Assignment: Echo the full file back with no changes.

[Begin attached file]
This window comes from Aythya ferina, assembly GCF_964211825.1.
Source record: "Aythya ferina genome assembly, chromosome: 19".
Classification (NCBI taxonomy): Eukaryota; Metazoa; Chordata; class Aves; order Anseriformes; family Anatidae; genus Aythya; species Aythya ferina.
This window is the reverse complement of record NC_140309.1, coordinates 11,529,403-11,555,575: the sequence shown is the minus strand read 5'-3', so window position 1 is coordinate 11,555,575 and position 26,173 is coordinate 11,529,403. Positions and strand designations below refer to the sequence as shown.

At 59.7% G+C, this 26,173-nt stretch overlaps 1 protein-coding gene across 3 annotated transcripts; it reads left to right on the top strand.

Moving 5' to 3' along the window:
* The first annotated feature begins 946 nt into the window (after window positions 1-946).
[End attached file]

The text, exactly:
This window comes from Aythya ferina, assembly GCF_964211825.1.
Source record: "Aythya ferina genome assembly, chromosome: 19".
Classification (NCBI taxonomy): Eukaryota; Metazoa; Chordata; class Aves; order Anseriformes; family Anatidae; genus Aythya; species Aythya ferina.
This window is the reverse complement of record NC_140309.1, coordinates 11,529,403-11,555,575: the sequence shown is the minus strand read 5'-3', so window position 1 is coordinate 11,555,575 and position 26,173 is coordinate 11,529,403. Positions and strand designations below refer to the sequence as shown.

At 59.7% G+C, this 26,173-nt stretch overlaps 1 protein-coding gene across 3 annotated transcripts; it reads left to right on the top strand.

Moving 5' to 3' along the window:
* The first annotated feature begins 946 nt into the window (after window positions 1-946).